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Year: 2003
USA: Empire Pictures
Cast: Alice Teghil, Sergio Castellito, Carolina Iaquaniello, Federica Sbrenna, Margherita Buy, Antonio Carnevale, Silvio Vannucci, Zach Wallen, Martino Reviglio, Claudio Amendola, Flavio Bucci, Paola Tiziana Cruciani, Luigi Grilli, Tereza Paula Da Rosa, Renata Orso, Margerita Mazzola, Martina Tasquetta, Giulia Gorietti, Emanuele Ajello, Ottavia Virz, Giacomo Rivera, Riccardo Morra
Director: Paolo Virz
Country: Italy
Language: Italian (English subtitles)
USA: 106 mins
USA Release Date: 10 June 2005 (Limited Release - Los Angeles)
USA Release Date: 3 June 2005 (Limited Release - New York)
USA Release Date: 26 April 2005 (Limited Release - Newport Beach, CA)
USA Release Date: 8 April 2005 (Limited Release - Minneapolis, MN)

US Distributor


A coming of age story about a 15 year-old provincial girl who moves to Rome and finds her new tony private school is a microcosm of the cultural and political divisions of Italian society When her parents, Giancarlo (Sergio Castellitto) and Agata (Margherita Buy), move from a seaside town in Tuscany to an ailing aunt's apartment in the big city, Caterina (Alice Teghil) is ready for something new.

Dad, a teacher in a tech school, has undisguised social ambitions and is delighted to see a list of famous last names attending his old alma mater, where Caterina will also be going. Her class is split between revolutionary no-globals and rich kids who parrot their parents' conservative ideas. Both sides try to bring the new girl into their sphere of influence. She's first drawn to Margherita (Carolina Iaquaniello), a mercurial hippie princess whose mom (Galatea Ranzi) is a politically active intellectual. This first phase of Caterina's social education ends when Margherita gets her drunk and tattoos her arm. Giancarlo arrives, intending to get Margherita's mother to find a publisher for his novel, which he has given her daughter to read. Abruptly switching from fawning to outraged, he insults everyone before dragging the vomiting Caterina home.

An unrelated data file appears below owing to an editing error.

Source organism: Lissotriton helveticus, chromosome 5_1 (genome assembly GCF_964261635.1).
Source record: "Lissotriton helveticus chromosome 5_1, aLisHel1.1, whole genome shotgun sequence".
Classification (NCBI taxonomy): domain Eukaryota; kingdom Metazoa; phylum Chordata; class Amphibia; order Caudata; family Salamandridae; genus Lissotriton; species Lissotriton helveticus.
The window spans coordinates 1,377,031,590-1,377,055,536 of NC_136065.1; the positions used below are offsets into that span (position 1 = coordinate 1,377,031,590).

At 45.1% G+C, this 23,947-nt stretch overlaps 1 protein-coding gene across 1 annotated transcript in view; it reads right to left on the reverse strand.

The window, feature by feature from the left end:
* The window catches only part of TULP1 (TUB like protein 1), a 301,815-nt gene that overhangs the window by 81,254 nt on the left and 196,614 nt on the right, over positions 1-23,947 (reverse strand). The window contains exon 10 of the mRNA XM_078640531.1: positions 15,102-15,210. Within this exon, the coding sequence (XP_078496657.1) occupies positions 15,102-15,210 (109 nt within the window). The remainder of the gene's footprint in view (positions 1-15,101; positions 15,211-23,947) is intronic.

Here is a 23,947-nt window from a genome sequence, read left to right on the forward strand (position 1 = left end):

Caterina soon falls in with the flighty Daniela (Federica Sbrenna) and her circle of rich, cell phone totting mall-rats. After making her over into an urban sophisticate, they introduce her to a quiet young aristocrat with a disapproving mother and to Daniela's father, a right-wing undersecretary (Claudio Amendola) in Berlosconni's government.

As her parent's marriage disintegrates in the face of her father's social frustrations, Caterina finds comfort in her extended family and hope for the future in a budding romance (and perhaps the prospect of emigration someday) with a boy from Australia.

The film lays bare Italy's great political divide and absence of middle ground.

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